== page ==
Recently, in England, a newlywed was murdered in a brutal domestic violence dispute by their spouse.

They were stabbed through the heart because they had lost their job.

Apparently, the victim had suffered tremendous abuse at the hands of their partner prior to the wedding.

The pair, apparently, according to several news sites and testimony from witnesses, had a “turbulent” relationship. The abuser was “domineering, possessive and very jealous”. The victim was “besotted” with their partner, despite the fact that they could be easily “knocked out with one punch” (Daily Mail, 2016).

It sounds like any typical domestic violence case, right?

Except, in all the newspapers I read – which was at least four – I couldn’t find any reporter who referred to this as a domestic violence case.

Not a single paper.


Probably because the abuser in question was a woman.

woman beat her husband. A woman ridiculed him and belittled him. It’s a textbook case of domestic violence – friends, family and work colleagues described, during the trial, how the victim, David Edwards, was frequently covered in bruises and scratches. The jurors heard of her extreme violence – and they were told, in one instance, how she “picked up a glass coffee table and hit him over the head with it” (Daily Mail, 2016).

David Edwards never fought back. He never tried to physically restrain her. Whether it was love and fear that caused this reaction from him (as is the case of so many domestic violence victims) or his own principles, he never raised a hand against her.

I can understand why a man wouldn’t hit a woman.

He may be afraid that, even though she’s the abuser, and he’s simply “fighting back”, he’ll be arrested (and that actually is a reasonable fear).

He may, like most domestic violence victims, be so psychologically scarred that he feels he can’t fight back.

He may be afraid of hitting a woman. It’s so commonly drummed into men that violence against women is unacceptable that he can’t raise his hands against her, even to protect himself.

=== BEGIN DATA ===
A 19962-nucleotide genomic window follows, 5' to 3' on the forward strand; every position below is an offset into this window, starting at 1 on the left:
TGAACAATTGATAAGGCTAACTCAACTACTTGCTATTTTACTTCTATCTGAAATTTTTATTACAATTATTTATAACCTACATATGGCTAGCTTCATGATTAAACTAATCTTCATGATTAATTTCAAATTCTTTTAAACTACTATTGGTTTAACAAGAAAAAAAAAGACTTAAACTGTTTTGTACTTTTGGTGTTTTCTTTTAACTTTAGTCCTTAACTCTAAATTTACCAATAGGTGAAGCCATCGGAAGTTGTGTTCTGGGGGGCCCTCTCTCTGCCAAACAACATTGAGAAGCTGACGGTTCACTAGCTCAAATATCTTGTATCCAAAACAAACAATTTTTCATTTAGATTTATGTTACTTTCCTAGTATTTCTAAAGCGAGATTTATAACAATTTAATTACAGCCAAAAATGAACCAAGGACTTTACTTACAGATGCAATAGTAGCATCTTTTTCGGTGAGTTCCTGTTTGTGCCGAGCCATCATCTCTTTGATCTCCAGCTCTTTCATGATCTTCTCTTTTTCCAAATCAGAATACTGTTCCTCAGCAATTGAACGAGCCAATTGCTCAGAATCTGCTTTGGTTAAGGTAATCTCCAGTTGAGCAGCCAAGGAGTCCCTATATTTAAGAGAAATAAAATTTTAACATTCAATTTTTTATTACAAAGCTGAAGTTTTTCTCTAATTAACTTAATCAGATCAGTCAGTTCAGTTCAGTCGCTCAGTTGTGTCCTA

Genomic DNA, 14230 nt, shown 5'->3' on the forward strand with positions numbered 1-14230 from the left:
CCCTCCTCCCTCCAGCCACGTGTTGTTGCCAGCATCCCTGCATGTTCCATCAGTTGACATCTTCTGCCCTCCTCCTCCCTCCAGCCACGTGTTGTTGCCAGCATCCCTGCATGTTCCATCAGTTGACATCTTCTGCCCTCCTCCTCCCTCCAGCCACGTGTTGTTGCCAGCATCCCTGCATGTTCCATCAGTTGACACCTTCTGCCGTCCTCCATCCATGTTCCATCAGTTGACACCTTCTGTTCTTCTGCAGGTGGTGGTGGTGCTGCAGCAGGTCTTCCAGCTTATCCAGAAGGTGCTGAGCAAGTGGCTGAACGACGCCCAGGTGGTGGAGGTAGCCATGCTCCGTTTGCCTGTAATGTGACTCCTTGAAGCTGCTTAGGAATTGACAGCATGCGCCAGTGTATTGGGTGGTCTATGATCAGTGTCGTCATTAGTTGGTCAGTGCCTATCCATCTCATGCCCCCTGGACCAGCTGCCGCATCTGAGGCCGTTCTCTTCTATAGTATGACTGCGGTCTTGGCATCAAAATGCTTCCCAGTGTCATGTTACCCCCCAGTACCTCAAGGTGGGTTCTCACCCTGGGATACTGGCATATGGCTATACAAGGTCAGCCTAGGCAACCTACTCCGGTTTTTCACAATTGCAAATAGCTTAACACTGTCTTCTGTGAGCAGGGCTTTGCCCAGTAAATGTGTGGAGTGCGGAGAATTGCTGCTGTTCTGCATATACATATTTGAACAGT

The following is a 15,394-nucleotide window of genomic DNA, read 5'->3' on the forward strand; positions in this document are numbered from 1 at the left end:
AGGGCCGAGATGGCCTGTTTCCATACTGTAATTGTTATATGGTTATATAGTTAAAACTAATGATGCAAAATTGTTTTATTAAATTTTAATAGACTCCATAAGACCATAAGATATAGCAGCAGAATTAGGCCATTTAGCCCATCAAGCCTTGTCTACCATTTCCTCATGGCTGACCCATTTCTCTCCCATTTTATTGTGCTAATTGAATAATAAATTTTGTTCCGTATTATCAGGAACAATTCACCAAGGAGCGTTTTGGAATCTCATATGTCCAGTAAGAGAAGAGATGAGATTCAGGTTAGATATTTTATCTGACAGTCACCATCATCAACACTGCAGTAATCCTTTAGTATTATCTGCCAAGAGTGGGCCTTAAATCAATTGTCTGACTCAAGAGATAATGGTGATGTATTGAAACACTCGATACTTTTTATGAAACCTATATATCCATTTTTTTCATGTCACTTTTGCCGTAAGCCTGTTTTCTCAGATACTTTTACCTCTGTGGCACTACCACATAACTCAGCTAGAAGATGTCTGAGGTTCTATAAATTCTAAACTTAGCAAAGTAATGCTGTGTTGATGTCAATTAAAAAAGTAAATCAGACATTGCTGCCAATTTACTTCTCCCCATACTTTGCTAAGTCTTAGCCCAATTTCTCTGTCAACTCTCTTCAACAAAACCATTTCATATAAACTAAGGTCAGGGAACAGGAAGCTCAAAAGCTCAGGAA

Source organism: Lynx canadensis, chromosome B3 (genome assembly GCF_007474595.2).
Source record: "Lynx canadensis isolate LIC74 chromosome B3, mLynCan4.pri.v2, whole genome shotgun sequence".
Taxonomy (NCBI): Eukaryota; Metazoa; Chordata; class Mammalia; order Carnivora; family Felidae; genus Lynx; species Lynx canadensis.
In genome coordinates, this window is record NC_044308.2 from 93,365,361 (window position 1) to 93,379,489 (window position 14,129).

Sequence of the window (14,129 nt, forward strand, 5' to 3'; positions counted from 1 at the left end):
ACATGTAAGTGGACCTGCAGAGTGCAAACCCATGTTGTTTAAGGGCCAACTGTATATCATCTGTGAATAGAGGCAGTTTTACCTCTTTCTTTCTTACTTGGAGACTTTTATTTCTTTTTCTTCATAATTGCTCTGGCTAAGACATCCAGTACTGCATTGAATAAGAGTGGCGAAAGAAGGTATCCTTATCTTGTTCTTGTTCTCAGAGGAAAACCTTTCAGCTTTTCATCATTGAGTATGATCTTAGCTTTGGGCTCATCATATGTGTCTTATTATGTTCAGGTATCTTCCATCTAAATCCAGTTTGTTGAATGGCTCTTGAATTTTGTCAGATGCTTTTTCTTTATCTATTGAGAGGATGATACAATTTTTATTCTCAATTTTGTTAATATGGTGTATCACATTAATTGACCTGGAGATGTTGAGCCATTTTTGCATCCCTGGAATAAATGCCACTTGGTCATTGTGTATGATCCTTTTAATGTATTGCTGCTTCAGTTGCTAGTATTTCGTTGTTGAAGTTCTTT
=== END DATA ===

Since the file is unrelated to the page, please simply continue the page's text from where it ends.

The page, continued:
Or it may be because he’s afraid that no one will believe him. Because society tells us that women are “weak” and men are “strong”. Because society tells us that men can’t be abused – despite the evidence to the contrary.

Unfortunately, this is often true. 

Men may be responsible for more violent crimes than women.

Women may be victims of domestic violence more than men.

Regardless, it does not matter. This man was a victim in a domestic violence relationship.

Men can be abused.

Men can be abused by women.

Men are sometimes the victim.

And they need to be recognised as such. Instead of dodging the words we don’t want to use, we need to say it. We need to make it clear.

This was and is a domestic violence case.

A man who had never hurt his wife was murdered by a woman who used violence, not for the first time, against him.

And it should be reported as such – and treated as such: a man died because his abuser killed him.

If we want to make a difference, if we truly care about equality, we need to speak for the men who are being silenced.

We need to change the stigma surrounding male domestic violence victims.

Because it shouldn’t only be referred to as “domestic violence” when a woman’s the victim.

Originally published on The Melodramatic Confessions of Carla Louise.

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No mention of the words ‘abuse’ or ‘domestic violence’:

Domestic violence mentioned once:

No mention of the words domestic violence or abuse:

And again, no mention of domestic violence or abuse:

Articles also includes multiple testimonies from several people who heard her threatening, belittling and abusing her husband, as well as accounts of him being physically abused.

Published by Carla Louise